It has been officially confirmed that action-adventure Horizon Zero Dawn is coming to PC after a lengthy period of being a PS4 exclusive. However, amidst the rejoicing and celebration of the PC players, there is also quite a bit of criticism and anger from PS4 owners. Horizon Zero Dawn Producer Sam Sharma has taken to Twitter to answer to express his position:
So the original poster changed his account to say “parody” and it turns out this was a hoax! And yet, I’ve attracted a fair bit of people who agree with the sentiment and even a threat or two. So like it or not, you’re getting a thread on exclusives. Pay attention.
There are largely two kinds of exclusives: first-party, and second-party. 1st party exclusives come from developers that are usually owned by the platforms. Guerrilla, 343, Santa Monica etc. 2nd party are similar in nature but are from independent developers. Next Level etc.
Sometimes there are also 3rd party exclusives, e.g. Square Enix’s TOMB RAIDER in 2013. These are deals between 3rd party pubs and platforms where the publisher accepts a lump sum in lieu of sales on a different platform. Why? Sometimes it is to offset the risk the title presents, or for cash flow reasons. E.g. some games cost prohibitively much, and the exclusivity deal offers short term liquidity, helping the share price stabilise. (It sounds odd, but it’s not – keeping shares high avoids takeovers)
Back to 1st party and 2nd party exclusives: these are technologically, and mechanically designed with the main console as reference. When the plan is to release in one platform, no concessions are made for multi threading or processes or error handling on other platforms. (With Gen 4 the consoles are closer in architecture and thus parity is easier to design for but historically it has meant non-zero work to keep console parity. )
The publisher, in these instances being the platform owner then releases the game, hoping for a) increased console sales, b) general sales of the game to console owners and c) inspiring 3rd party and indies with techniques they hadn’t exploited yet.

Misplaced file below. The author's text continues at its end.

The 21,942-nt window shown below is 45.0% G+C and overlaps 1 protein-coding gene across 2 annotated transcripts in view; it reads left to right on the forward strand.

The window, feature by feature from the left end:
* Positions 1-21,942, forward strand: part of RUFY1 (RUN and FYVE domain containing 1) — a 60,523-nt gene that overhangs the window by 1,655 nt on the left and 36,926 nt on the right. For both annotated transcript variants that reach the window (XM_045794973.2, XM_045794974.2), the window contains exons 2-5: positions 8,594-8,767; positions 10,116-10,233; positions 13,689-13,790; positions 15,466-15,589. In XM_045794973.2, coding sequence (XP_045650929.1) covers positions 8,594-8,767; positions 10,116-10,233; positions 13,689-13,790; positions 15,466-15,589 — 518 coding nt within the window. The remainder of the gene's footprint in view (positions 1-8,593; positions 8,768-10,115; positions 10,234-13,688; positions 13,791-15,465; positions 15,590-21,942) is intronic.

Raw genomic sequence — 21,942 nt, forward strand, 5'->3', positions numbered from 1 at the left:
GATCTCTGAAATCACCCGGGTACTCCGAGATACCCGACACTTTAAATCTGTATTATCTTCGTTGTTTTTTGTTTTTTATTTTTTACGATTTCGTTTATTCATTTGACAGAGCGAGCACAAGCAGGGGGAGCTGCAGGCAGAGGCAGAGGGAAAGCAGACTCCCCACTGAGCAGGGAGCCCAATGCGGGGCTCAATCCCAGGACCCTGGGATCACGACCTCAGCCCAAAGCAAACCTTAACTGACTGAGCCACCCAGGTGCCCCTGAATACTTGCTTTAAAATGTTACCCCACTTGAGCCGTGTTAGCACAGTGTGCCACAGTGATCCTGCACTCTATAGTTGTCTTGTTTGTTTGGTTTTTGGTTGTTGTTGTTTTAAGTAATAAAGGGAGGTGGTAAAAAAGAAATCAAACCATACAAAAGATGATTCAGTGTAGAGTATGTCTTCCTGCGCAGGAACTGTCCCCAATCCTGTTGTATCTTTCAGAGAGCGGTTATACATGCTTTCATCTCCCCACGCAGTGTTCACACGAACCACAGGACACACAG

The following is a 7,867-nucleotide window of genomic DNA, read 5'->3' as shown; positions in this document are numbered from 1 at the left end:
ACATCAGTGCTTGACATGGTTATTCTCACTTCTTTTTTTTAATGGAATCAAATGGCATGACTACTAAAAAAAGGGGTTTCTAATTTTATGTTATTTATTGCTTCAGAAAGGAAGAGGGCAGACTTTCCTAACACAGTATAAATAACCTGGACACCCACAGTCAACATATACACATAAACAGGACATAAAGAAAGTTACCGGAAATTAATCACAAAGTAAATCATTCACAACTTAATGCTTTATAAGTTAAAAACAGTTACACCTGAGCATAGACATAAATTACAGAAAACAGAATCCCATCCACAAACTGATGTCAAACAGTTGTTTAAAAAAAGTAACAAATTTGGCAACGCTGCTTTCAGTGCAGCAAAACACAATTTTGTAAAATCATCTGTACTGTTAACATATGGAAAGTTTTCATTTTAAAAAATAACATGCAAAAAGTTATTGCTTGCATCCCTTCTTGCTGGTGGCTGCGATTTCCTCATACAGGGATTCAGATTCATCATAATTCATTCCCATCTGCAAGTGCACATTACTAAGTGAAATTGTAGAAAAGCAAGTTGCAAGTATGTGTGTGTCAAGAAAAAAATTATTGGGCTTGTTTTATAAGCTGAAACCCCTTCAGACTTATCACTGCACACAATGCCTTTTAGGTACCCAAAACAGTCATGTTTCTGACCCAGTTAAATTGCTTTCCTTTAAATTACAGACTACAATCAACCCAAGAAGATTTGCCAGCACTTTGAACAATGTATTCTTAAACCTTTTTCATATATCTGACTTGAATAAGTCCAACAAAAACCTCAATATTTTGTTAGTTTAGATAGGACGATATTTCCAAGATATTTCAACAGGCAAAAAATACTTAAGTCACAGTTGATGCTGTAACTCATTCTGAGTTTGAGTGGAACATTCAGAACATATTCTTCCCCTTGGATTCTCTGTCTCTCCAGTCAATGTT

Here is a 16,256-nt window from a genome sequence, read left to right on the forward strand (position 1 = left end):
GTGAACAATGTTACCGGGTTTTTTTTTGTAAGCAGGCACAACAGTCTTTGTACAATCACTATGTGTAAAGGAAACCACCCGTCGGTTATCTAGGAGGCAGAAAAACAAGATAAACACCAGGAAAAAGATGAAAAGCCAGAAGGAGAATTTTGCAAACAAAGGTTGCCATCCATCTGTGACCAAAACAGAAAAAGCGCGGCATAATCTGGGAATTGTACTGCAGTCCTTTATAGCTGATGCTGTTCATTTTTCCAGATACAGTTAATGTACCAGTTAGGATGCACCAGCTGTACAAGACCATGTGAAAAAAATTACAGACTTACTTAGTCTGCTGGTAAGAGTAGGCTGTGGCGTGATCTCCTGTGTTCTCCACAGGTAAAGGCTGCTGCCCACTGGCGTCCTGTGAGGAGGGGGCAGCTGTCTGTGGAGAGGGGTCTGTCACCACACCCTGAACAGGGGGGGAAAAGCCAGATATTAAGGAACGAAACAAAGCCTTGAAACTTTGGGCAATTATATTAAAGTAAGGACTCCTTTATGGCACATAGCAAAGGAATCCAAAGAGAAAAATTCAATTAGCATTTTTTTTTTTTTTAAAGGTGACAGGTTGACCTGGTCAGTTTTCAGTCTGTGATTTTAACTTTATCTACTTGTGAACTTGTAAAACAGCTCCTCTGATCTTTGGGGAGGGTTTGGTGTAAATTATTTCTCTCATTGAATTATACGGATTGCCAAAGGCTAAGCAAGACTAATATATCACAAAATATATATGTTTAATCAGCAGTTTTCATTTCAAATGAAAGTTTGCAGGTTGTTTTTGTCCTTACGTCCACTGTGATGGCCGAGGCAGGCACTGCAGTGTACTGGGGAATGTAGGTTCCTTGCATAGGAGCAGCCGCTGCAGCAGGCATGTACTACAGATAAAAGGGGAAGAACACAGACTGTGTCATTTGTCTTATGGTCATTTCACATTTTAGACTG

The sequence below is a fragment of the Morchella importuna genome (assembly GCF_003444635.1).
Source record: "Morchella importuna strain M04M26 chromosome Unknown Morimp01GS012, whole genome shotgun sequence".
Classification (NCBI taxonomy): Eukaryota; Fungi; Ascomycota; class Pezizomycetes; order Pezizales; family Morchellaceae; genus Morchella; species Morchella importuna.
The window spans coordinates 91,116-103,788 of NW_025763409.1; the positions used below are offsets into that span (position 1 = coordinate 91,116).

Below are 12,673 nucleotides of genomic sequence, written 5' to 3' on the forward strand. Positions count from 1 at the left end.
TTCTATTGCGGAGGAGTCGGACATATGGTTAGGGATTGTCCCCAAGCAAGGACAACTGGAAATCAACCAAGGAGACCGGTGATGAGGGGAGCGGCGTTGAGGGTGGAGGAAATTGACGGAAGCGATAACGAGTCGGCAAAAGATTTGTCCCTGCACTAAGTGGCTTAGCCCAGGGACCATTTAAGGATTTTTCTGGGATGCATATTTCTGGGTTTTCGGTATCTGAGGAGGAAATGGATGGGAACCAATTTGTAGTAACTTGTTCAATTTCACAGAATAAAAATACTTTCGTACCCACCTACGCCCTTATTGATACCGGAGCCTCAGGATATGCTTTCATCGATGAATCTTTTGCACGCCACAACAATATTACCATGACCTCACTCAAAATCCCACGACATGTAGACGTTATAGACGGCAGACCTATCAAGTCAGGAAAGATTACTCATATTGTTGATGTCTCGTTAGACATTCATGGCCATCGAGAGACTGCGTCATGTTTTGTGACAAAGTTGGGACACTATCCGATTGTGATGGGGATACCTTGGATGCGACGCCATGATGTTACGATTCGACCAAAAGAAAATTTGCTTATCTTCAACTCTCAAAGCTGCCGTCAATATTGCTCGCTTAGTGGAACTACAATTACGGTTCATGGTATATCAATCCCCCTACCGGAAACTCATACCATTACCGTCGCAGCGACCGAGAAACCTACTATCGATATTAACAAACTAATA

A note about money: in most cases, development houses are cost centres. For tax purposes, they are not built to accept revenue. They’re paid bonuses based on game performance by the publisher. So keep that in mind. Exclusives serve a need for attracting players to a console, drive engagement with the console itself that is more predictable(no platform owner wants players to buy a console and then spend all their time on Facebook), and attracting a niche of players underserved by 3rd party
They’re a tactic publishers employ for business and strategy reasons: the developers are happy to make games in a relatively safe environment and take advantage of the deep marketing channels the platform already have. *However* the aim is never to needlessly antagonise anyone. Which brings us to games not being exclusive after a while. It’s non trivial to port a game to a different platform. Even if the architecture is similar (XBOX vs PC) the submission guidelines, controller and menu integrations, testing for various cards and CPUs etc cost a lot.
All this work and cost are incurred so more people can enjoy the game. If you’ve already bought it, obviously you’ve played and enjoyed it. The assumption is, the transaction was fair. (If you bought a console and a game, you now have a console and a game). We make games because we genuinely want to delight and entertain people. Any chance developers get to do that with a new audience, they will take. But there’s more: If you’re angry and are thinking this is a betrayal because a game will now be played by more players, you are being unkind to yourself. You’re letting yourself think that YOU having exclusivity over a game somehow defines your self worth. You’re wrong.
You’re worthy l, and capable of a lot of lovely things. Games are entertainment and art we make for you, you’re not defined by them. Love them, but don’t let them be your sense of self. You’re worth a lot; be kind to yourself. And be kind to developers. We don’t need threats from you to feel stressed. We already have so! Many! Stressors! To deal with. To a player, we love you and appreciate your support and passion. Let us make games for you where you play, and for those who play elsewhere.
What the hell is wrong with you people.
We made a game, you enjoyed it. Now some more people get to enjoy it. And somehow that takes away from YOUR enjoyment?!
Please be kind to yourselves. Your enjoyment of the game has not diminished because some more people get to play it. https://t.co/UrJXniLBYI
— Sam Sharma (@s3rioussam) March 11, 2020
While PC gamers will finally be able to get a taste of what they’ve been missing in humanity’s far flung future, do not expect this port to be the norm.
“ to maybe put a few minds at ease, releasing one first-party AAA title to PC doesn’t necessarily mean that every game now will come to PC. In my mind, Horizon Zero Dawn was just a great fit in this particular instance. We don’t have plans for day and date [PC releases], and we remain 100% committed to dedicated hardware.”